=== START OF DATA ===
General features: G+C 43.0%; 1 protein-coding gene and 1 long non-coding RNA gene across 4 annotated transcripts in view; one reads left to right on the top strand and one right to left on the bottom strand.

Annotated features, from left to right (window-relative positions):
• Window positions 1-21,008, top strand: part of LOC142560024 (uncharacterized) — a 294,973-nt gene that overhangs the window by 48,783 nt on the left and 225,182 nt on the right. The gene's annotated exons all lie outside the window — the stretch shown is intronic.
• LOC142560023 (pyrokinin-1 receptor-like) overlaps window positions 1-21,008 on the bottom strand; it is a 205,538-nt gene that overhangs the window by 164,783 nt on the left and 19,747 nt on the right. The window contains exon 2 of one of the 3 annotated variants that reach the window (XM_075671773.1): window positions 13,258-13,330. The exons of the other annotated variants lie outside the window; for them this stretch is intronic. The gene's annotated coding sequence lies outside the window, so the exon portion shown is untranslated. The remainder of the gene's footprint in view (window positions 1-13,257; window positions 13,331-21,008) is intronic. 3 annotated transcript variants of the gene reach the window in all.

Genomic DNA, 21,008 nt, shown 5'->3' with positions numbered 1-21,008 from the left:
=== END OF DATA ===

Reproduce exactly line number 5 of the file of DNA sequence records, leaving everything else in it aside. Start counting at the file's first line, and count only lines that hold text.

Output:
Genomic DNA, 21,008 nt, shown 5'->3' with positions numbered 1-21,008 from the left: